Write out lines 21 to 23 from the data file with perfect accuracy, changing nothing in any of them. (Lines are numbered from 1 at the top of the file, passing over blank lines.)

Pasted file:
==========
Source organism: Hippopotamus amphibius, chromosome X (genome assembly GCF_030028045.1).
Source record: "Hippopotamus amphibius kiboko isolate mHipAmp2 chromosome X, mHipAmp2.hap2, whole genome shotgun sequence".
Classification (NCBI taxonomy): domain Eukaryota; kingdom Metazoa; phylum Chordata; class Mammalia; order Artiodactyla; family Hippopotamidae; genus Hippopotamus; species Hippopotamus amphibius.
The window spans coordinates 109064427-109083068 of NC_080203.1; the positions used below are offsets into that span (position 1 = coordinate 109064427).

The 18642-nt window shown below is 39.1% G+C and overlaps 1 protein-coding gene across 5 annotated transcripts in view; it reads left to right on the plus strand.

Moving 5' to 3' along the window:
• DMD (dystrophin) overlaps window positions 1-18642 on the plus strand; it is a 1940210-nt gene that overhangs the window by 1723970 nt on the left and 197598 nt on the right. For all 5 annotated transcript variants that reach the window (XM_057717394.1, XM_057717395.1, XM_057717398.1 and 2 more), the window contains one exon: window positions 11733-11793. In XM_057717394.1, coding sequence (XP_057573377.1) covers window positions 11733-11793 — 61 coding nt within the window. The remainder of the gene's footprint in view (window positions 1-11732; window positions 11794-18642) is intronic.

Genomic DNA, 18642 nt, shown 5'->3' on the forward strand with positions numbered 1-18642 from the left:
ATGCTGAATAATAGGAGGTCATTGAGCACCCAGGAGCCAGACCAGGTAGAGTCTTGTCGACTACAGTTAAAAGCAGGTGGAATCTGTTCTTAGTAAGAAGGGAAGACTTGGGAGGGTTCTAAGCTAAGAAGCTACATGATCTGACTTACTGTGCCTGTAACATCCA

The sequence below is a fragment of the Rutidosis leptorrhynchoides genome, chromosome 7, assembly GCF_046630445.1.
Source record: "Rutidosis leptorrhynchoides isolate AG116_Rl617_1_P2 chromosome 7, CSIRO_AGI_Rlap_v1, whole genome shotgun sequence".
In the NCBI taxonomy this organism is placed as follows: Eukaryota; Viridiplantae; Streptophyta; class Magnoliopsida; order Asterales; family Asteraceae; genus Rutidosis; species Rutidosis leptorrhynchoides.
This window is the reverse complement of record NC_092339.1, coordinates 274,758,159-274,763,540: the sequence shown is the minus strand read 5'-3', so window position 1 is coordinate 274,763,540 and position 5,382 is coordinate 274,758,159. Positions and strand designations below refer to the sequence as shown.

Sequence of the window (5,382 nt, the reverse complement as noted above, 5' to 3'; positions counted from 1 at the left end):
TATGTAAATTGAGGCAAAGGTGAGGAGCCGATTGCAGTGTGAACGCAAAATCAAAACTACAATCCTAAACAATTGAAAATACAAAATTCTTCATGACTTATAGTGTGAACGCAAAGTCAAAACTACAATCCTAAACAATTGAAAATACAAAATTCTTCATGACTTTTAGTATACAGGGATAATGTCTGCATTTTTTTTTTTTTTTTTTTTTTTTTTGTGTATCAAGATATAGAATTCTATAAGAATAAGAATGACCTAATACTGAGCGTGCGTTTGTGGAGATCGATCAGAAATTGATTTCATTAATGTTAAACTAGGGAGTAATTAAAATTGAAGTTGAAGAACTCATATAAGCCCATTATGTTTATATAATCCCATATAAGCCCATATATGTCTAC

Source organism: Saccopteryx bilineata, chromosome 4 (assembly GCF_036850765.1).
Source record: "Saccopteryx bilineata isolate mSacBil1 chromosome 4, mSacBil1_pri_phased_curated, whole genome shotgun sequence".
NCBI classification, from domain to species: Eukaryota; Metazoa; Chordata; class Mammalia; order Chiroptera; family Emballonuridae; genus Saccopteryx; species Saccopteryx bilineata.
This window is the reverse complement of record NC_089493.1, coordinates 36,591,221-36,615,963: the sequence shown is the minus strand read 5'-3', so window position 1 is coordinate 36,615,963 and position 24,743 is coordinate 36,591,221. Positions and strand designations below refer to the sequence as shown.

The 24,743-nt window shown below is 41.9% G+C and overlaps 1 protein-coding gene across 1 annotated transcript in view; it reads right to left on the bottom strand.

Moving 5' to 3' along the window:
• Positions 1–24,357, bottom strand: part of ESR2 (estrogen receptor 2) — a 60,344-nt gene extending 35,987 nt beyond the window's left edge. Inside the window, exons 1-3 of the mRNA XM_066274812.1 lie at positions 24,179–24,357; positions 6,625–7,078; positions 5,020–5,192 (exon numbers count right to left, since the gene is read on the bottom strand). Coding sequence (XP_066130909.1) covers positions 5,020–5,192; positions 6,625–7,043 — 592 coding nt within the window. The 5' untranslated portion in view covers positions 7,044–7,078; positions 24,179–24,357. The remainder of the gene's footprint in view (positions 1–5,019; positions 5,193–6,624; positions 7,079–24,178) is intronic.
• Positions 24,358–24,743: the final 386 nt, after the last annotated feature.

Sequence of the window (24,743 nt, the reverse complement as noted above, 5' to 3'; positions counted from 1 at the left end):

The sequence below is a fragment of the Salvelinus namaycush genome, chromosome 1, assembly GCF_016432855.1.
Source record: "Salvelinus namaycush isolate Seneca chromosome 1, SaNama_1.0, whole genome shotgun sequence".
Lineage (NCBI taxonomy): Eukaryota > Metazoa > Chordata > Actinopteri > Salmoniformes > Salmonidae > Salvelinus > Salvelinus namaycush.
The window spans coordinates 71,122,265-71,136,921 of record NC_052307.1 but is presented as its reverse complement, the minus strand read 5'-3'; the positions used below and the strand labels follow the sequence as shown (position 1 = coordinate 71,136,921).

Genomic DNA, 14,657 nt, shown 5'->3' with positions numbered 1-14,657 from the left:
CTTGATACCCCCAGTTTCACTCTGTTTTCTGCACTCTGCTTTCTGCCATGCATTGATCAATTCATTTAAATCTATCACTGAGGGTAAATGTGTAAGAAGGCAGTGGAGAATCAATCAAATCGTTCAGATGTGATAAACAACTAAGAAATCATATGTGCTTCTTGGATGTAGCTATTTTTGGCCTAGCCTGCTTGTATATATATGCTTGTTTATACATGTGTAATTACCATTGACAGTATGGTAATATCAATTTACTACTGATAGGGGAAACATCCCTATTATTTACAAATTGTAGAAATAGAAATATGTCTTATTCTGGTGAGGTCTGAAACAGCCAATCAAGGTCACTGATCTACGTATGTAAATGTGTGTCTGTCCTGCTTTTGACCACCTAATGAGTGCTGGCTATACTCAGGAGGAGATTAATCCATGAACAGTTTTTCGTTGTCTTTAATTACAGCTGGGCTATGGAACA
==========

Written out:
Moving 5' to 3' along the window:
• Positions 1–24,357, bottom strand: part of ESR2 (estrogen receptor 2) — a 60,344-nt gene extending 35,987 nt beyond the window's left edge. Inside the window, exons 1-3 of the mRNA XM_066274812.1 lie at positions 24,179–24,357; positions 6,625–7,078; positions 5,020–5,192 (exon numbers count right to left, since the gene is read on the bottom strand). Coding sequence (XP_066130909.1) covers positions 5,020–5,192; positions 6,625–7,043 — 592 coding nt within the window. The 5' untranslated portion in view covers positions 7,044–7,078; positions 24,179–24,357. The remainder of the gene's footprint in view (positions 1–5,019; positions 5,193–6,624; positions 7,079–24,178) is intronic.
• Positions 24,358–24,743: the final 386 nt, after the last annotated feature.